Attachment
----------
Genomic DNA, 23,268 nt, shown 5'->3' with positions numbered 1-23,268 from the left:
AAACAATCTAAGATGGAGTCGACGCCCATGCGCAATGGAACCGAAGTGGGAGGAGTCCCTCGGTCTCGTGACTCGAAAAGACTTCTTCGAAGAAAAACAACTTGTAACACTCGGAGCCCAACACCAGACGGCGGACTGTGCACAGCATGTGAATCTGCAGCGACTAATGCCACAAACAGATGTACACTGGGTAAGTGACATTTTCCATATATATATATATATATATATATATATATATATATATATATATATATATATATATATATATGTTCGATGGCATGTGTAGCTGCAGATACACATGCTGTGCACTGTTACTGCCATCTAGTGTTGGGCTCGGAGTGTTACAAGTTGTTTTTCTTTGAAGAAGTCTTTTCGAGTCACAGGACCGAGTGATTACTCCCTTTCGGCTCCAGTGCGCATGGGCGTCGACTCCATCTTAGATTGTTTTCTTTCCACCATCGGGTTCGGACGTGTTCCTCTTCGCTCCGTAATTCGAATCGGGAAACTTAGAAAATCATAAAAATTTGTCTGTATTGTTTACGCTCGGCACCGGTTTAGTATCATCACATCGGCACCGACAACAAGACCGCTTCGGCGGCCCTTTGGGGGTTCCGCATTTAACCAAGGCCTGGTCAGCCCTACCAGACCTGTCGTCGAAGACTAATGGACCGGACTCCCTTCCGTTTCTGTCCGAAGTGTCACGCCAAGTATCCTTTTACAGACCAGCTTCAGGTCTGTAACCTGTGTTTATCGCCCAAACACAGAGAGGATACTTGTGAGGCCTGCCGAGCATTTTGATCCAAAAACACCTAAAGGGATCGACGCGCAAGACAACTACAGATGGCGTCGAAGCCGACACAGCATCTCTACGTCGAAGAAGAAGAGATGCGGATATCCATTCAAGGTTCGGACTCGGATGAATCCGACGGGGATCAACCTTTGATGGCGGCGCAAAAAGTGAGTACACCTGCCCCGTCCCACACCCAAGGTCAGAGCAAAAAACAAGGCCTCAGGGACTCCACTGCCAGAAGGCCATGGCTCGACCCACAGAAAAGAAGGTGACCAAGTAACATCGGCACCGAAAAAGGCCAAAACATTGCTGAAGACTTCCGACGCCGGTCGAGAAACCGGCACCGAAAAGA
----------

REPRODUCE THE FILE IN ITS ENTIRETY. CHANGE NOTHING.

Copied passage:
Genomic DNA, 23,268 nt, shown 5'->3' with positions numbered 1-23,268 from the left:
AAACAATCTAAGATGGAGTCGACGCCCATGCGCAATGGAACCGAAGTGGGAGGAGTCCCTCGGTCTCGTGACTCGAAAAGACTTCTTCGAAGAAAAACAACTTGTAACACTCGGAGCCCAACACCAGACGGCGGACTGTGCACAGCATGTGAATCTGCAGCGACTAATGCCACAAACAGATGTACACTGGGTAAGTGACATTTTCCATATATATATATATATATATATATATATATATATATATATATATATATATATATATATATATGTTCGATGGCATGTGTAGCTGCAGATACACATGCTGTGCACTGTTACTGCCATCTAGTGTTGGGCTCGGAGTGTTACAAGTTGTTTTTCTTTGAAGAAGTCTTTTCGAGTCACAGGACCGAGTGATTACTCCCTTTCGGCTCCAGTGCGCATGGGCGTCGACTCCATCTTAGATTGTTTTCTTTCCACCATCGGGTTCGGACGTGTTCCTCTTCGCTCCGTAATTCGAATCGGGAAACTTAGAAAATCATAAAAATTTGTCTGTATTGTTTACGCTCGGCACCGGTTTAGTATCATCACATCGGCACCGACAACAAGACCGCTTCGGCGGCCCTTTGGGGGTTCCGCATTTAACCAAGGCCTGGTCAGCCCTACCAGACCTGTCGTCGAAGACTAATGGACCGGACTCCCTTCCGTTTCTGTCCGAAGTGTCACGCCAAGTATCCTTTTACAGACCAGCTTCAGGTCTGTAACCTGTGTTTATCGCCCAAACACAGAGAGGATACTTGTGAGGCCTGCCGAGCATTTTGATCCAAAAACACCTAAAGGGATCGACGCGCAAGACAACTACAGATGGCGTCGAAGCCGACACAGCATCTCTACGTCGAAGAAGAAGAGATGCGGATATCCATTCAAGGTTCGGACTCGGATGAATCCGACGGGGATCAACCTTTGATGGCGGCGCAAAAAGTGAGTACACCTGCCCCGTCCCACACCCAAGGTCAGAGCAAAAAACAAGGCCTCAGGGACTCCACTGCCAGAAGGCCATGGCTCGACCCACAGAAAAGAAGGTGACCAAGTAACATCGGCACCGAAAAAGGCCAAAACATTGCTGAAGACTTCCGACGCCGGTCGAGAAACCGGCACCGAAAAGA